EPA under fire from House panel for lax ethics enforcement

The House Oversight Committee wants to know why top officials have been able to sidestep or delay signing ethics pledges.

Editorial credit: bakdc / Shutterstock.com Royalty-free stock photo ID: 613021361 WASHINGTON, DC - APRIL 2017: EPA headquarters sign at entrance on Constitution Ave. US Environmental Protections Agency,

In a Jan. 17 letter to EPA Administrator Andrew Wheeler, the House Committee on Oversight and Reform rebuked the Environmental Protection Agency for allowing top officials to sidestep or delay signing ethics pledges. The issue came to light after House officials asked for pertinent documents during a May 2019 ethics investigation.

On May 16, the Oversight Committee requested copies of ethics pledges and authorizations from EPA officials, and that documentation showed that the agency had allowed political appointees to assume their posts and conduct agency business long before they officially signed ethics pledges.

Executive Order 13770, which President Donald Trump issued in January 2017, requires executive branch political appointees to sign a pledge that restricts their participation in matters related to their former positions, prohibits accepting gifts and bars them from engaging in lobbying activities for five years after their federal employment ends.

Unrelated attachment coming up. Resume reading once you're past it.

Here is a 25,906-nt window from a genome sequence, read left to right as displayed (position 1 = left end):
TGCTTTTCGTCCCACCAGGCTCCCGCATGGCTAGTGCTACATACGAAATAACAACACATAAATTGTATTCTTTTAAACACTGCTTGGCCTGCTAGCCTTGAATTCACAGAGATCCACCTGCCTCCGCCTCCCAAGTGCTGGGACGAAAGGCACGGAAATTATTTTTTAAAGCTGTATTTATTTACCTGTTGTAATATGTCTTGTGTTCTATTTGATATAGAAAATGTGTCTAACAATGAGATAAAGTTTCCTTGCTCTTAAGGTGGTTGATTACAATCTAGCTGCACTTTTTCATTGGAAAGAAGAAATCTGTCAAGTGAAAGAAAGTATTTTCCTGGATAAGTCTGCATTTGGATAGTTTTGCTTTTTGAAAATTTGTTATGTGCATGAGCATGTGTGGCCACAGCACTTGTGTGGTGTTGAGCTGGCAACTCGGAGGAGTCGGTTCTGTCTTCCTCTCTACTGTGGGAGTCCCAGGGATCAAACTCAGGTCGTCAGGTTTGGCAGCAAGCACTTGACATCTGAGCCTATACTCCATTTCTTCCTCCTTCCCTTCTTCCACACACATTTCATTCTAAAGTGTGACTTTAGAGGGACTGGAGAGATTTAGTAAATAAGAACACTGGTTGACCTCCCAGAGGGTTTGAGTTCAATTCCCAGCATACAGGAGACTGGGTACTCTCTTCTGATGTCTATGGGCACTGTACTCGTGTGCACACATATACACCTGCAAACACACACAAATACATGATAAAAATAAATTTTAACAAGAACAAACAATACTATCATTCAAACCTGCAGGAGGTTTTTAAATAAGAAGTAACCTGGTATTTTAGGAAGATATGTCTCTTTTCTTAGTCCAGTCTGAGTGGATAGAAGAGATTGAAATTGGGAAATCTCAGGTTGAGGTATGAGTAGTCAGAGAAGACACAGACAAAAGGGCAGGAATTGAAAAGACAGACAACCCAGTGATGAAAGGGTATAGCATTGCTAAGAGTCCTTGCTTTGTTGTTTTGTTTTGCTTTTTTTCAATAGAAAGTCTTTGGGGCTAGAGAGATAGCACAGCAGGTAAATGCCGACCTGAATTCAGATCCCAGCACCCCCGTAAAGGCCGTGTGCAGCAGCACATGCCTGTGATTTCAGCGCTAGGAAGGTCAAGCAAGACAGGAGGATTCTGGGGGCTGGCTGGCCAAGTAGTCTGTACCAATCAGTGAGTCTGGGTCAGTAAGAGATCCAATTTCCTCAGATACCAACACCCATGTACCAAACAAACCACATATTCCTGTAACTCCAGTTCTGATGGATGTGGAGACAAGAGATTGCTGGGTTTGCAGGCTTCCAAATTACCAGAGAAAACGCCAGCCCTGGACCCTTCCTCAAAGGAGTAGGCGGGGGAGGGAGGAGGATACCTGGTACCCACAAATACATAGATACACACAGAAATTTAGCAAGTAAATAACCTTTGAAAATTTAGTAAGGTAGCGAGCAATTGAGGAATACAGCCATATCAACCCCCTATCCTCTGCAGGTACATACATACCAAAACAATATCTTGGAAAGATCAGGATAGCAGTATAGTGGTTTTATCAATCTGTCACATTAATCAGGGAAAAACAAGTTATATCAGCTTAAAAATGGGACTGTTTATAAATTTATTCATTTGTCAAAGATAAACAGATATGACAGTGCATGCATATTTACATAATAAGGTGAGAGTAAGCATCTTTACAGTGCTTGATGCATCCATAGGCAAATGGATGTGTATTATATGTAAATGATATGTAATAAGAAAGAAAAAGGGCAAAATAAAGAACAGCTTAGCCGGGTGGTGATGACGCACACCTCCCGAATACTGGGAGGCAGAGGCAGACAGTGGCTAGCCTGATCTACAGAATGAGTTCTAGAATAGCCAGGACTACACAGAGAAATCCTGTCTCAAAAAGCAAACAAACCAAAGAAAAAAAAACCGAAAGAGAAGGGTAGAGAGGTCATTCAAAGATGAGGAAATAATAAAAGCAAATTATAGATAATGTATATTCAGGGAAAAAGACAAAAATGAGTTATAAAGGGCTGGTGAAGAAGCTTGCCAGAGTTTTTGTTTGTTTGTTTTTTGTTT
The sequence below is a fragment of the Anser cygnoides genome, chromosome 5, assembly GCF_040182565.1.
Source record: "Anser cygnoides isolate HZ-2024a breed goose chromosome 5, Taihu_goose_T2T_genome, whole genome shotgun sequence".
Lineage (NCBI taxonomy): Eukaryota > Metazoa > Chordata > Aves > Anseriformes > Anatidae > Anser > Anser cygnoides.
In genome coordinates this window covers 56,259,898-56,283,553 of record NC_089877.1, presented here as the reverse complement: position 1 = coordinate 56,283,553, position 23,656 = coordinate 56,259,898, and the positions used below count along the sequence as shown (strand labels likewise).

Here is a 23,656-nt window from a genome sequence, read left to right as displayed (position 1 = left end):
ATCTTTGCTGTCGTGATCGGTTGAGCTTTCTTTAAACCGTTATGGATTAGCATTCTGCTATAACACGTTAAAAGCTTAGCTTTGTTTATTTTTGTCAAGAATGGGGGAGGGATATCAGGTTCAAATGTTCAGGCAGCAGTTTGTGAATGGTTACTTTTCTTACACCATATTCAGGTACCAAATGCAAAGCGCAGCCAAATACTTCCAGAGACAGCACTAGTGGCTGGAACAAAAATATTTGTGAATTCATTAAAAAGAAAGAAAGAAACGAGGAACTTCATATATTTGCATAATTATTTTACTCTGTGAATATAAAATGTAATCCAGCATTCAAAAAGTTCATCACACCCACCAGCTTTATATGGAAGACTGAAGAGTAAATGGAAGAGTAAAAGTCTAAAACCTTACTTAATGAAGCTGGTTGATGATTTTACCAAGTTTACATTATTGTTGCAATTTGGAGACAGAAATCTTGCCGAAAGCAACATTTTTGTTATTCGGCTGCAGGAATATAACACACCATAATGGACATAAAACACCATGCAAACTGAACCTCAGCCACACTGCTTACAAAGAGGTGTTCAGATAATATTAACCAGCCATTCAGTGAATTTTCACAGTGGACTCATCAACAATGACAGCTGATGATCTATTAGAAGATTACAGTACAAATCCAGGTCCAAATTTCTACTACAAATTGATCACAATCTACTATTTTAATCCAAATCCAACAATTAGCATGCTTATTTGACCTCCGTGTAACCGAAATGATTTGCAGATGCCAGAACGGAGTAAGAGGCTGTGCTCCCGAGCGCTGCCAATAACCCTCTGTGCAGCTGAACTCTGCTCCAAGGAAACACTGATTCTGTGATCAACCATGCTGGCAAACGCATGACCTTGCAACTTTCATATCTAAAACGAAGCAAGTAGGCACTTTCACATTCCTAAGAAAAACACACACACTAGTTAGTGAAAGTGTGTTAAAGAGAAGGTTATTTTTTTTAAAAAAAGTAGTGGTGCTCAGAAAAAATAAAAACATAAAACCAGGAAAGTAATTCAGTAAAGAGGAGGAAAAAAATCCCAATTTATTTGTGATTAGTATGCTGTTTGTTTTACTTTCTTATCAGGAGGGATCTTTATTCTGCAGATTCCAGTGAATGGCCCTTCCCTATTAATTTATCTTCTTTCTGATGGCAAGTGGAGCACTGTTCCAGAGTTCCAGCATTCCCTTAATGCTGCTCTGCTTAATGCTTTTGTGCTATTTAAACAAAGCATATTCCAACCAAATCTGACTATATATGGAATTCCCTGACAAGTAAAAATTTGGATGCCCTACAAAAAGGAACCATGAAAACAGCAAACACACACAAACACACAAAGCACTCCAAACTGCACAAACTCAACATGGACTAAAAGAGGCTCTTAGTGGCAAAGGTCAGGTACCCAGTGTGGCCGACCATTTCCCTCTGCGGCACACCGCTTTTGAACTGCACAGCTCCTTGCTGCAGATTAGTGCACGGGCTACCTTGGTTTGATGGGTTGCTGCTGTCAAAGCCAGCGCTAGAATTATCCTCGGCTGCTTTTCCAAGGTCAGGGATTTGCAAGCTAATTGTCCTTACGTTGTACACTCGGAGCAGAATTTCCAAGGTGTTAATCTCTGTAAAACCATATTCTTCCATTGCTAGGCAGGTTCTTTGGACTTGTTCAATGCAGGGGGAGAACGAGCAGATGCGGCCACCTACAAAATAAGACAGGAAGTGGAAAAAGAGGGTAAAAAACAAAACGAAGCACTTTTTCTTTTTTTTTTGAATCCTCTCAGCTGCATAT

In one case, the Office of Air and Radiation's Assistant Administrator, William Wehrum, who had been a lawyer and lobbyist for companies in the oil, gas and coal sectors, worked for almost a full year before signing a recusal agreement.

"While serving without a finalized recusal settlement, Mr. Wehrum worked on topics that directly impact the oil and gas industry, such as rolling back fuel economy standards," Chairwoman Carolyn Maloney (D-N.Y.) and Environment Subcommittee Chairman Harley Rouda (D-Calif.) wrote. Wehrum left the EPA in June 2019.

The letter stated that at least five political appointees did not have signed ethics agreements on file, that at eight had failed to sign pledges in a "timely manner," and that it took an average of 49 days for them to sign pledges after they assumed office. Maloney and Rouda also said that the EPA was slow to put forth recusal settlements for officials with former ties to the industries they oversaw and that 26 appointees had taken over three weeks to prepare settlements and another 151 days to actually finalize them.

The Oversight Committee's letter is the latest development in an investigation that has been unfolding since 2017, when the Office of Government Ethics first began looking into EPA officials' compliance with ethics guidelines. Former EPA Administrator Scott Pruitt faced congressional inquiries into his use of funds and management style.

Maloney and Rouda gave EPA Chief Counsel Matthew Leopold and Agency Ethics Official David Cozad a deadline of Jan. 30 to hold a staff briefing with committee members during which they would be expected to discuss EPA's ethics programs and any plans to bring agency officials into compliance with ethics guidelines.